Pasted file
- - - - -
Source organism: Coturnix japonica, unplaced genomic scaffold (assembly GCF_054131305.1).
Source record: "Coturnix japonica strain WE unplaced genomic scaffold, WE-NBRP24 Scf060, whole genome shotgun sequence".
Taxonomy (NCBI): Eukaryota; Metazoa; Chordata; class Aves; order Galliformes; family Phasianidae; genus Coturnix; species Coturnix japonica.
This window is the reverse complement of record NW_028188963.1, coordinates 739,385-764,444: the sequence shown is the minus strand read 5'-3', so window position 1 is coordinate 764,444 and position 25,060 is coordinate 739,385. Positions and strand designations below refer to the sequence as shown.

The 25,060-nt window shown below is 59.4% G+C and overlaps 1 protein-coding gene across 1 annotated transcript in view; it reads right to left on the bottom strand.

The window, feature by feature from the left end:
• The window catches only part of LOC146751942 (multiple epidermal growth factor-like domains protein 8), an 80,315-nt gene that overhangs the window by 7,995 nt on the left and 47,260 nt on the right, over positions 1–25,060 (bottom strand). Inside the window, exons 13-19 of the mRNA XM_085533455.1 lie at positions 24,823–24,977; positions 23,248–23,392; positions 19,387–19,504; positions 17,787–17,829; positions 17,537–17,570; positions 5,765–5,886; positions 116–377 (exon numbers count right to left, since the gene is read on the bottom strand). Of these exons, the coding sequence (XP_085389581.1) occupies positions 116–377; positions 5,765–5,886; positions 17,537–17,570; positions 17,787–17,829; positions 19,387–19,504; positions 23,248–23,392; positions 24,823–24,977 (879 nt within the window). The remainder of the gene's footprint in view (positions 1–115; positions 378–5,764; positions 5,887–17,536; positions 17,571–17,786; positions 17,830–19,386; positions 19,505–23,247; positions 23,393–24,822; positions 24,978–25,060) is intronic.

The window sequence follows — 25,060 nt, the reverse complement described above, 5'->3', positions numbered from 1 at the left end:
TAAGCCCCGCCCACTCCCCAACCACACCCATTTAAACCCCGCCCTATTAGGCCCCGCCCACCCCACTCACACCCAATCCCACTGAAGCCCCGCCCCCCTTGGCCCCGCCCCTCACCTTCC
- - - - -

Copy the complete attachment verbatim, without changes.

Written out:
Source organism: Coturnix japonica, unplaced genomic scaffold (assembly GCF_054131305.1).
Source record: "Coturnix japonica strain WE unplaced genomic scaffold, WE-NBRP24 Scf060, whole genome shotgun sequence".
Taxonomy (NCBI): Eukaryota; Metazoa; Chordata; class Aves; order Galliformes; family Phasianidae; genus Coturnix; species Coturnix japonica.
This window is the reverse complement of record NW_028188963.1, coordinates 739,385-764,444: the sequence shown is the minus strand read 5'-3', so window position 1 is coordinate 764,444 and position 25,060 is coordinate 739,385. Positions and strand designations below refer to the sequence as shown.

The 25,060-nt window shown below is 59.4% G+C and overlaps 1 protein-coding gene across 1 annotated transcript in view; it reads right to left on the bottom strand.

The window, feature by feature from the left end:
• The window catches only part of LOC146751942 (multiple epidermal growth factor-like domains protein 8), an 80,315-nt gene that overhangs the window by 7,995 nt on the left and 47,260 nt on the right, over positions 1–25,060 (bottom strand). Inside the window, exons 13-19 of the mRNA XM_085533455.1 lie at positions 24,823–24,977; positions 23,248–23,392; positions 19,387–19,504; positions 17,787–17,829; positions 17,537–17,570; positions 5,765–5,886; positions 116–377 (exon numbers count right to left, since the gene is read on the bottom strand). Of these exons, the coding sequence (XP_085389581.1) occupies positions 116–377; positions 5,765–5,886; positions 17,537–17,570; positions 17,787–17,829; positions 19,387–19,504; positions 23,248–23,392; positions 24,823–24,977 (879 nt within the window). The remainder of the gene's footprint in view (positions 1–115; positions 378–5,764; positions 5,887–17,536; positions 17,571–17,786; positions 17,830–19,386; positions 19,505–23,247; positions 23,393–24,822; positions 24,978–25,060) is intronic.

The window sequence follows — 25,060 nt, the reverse complement described above, 5'->3', positions numbered from 1 at the left end:
TAAGCCCCGCCCACTCCCCAACCACACCCATTTAAACCCCGCCCTATTAGGCCCCGCCCACCCCACTCACACCCAATCCCACTGAAGCCCCGCCCCCCTTGGCCCCGCCCCTCACCTTCC